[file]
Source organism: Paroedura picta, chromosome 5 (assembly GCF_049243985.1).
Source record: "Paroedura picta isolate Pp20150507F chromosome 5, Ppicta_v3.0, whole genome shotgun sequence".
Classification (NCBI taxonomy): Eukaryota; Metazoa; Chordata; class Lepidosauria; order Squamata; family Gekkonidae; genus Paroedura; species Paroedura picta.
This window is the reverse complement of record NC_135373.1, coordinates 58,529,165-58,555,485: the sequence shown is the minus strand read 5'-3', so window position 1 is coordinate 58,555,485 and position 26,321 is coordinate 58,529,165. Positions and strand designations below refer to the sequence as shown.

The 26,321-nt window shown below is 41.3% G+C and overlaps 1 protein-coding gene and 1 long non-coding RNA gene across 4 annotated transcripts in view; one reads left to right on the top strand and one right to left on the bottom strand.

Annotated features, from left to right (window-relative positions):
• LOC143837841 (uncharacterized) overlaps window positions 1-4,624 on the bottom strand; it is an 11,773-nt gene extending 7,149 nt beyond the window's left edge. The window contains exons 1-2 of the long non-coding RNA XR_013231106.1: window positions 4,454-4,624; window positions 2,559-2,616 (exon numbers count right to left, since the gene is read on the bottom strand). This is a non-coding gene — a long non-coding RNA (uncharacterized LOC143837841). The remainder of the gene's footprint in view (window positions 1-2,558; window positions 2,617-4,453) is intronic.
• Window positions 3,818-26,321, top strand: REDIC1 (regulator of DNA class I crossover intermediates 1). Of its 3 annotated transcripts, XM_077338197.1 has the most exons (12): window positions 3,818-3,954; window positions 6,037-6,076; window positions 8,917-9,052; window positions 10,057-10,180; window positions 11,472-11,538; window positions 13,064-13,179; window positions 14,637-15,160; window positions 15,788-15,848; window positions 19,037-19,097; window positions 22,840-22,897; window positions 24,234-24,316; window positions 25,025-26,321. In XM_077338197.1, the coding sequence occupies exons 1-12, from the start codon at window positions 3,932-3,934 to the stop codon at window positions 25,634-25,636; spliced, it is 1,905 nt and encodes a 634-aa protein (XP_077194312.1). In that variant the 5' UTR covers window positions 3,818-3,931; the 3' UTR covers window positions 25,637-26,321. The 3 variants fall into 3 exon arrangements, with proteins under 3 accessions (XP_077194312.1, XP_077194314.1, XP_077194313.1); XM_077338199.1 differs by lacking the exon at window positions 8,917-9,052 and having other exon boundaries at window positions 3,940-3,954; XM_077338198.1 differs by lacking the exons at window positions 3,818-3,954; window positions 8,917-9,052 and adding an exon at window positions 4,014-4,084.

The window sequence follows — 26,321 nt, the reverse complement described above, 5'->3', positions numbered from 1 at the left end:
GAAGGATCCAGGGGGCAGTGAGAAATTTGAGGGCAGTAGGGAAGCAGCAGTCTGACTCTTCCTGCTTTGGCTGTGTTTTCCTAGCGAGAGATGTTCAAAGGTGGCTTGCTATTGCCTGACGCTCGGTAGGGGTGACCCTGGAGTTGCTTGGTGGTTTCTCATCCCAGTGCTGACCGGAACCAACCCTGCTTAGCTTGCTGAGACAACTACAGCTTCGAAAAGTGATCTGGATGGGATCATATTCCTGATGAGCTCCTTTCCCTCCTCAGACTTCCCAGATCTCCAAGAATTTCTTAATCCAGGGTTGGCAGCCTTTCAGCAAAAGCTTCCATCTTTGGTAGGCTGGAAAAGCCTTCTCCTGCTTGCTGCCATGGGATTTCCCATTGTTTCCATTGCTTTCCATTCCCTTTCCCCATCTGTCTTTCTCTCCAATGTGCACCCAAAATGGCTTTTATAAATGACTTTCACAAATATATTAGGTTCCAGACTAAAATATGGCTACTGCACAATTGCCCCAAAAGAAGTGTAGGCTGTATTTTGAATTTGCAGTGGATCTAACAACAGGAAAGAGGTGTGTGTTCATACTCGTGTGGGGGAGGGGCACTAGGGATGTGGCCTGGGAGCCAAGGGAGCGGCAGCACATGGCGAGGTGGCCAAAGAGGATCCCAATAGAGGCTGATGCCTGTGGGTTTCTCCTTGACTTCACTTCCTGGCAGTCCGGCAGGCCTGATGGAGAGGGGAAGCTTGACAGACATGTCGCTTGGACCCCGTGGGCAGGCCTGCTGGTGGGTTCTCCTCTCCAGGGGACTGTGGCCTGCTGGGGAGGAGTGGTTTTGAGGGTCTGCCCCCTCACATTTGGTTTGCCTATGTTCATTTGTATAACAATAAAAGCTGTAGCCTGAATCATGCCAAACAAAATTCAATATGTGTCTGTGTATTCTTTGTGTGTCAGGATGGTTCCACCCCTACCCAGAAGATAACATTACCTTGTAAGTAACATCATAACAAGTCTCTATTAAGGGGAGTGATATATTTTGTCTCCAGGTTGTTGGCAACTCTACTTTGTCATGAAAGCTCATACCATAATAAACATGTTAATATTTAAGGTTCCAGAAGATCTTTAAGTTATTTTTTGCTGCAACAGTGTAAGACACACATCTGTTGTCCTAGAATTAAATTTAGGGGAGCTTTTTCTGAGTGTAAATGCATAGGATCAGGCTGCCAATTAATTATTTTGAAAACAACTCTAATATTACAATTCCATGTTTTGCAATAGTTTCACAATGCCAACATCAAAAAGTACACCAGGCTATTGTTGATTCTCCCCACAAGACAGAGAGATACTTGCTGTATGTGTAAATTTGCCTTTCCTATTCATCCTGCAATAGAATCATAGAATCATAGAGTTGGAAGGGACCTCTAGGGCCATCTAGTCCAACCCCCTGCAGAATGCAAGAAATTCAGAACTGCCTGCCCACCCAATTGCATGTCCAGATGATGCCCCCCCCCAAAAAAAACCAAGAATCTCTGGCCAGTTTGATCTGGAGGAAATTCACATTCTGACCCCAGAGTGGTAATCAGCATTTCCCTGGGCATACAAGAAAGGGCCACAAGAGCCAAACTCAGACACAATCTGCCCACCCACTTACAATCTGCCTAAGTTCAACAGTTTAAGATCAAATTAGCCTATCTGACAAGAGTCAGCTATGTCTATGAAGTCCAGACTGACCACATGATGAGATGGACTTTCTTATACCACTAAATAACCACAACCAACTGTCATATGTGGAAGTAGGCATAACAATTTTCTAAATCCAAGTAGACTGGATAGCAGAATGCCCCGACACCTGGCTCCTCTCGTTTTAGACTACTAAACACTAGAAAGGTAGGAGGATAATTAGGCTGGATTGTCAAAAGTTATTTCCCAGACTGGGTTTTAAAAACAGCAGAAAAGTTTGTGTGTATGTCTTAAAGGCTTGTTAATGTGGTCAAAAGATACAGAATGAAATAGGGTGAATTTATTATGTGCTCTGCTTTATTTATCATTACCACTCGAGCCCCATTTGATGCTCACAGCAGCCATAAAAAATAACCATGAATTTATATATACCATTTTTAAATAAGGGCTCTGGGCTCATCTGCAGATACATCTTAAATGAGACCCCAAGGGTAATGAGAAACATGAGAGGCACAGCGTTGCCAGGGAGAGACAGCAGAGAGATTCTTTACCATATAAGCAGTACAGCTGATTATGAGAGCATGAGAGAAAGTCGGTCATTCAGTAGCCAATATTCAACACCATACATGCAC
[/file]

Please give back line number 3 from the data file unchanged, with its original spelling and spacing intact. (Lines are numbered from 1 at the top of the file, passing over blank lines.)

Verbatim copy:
Classification (NCBI taxonomy): Eukaryota; Metazoa; Chordata; class Lepidosauria; order Squamata; family Gekkonidae; genus Paroedura; species Paroedura picta.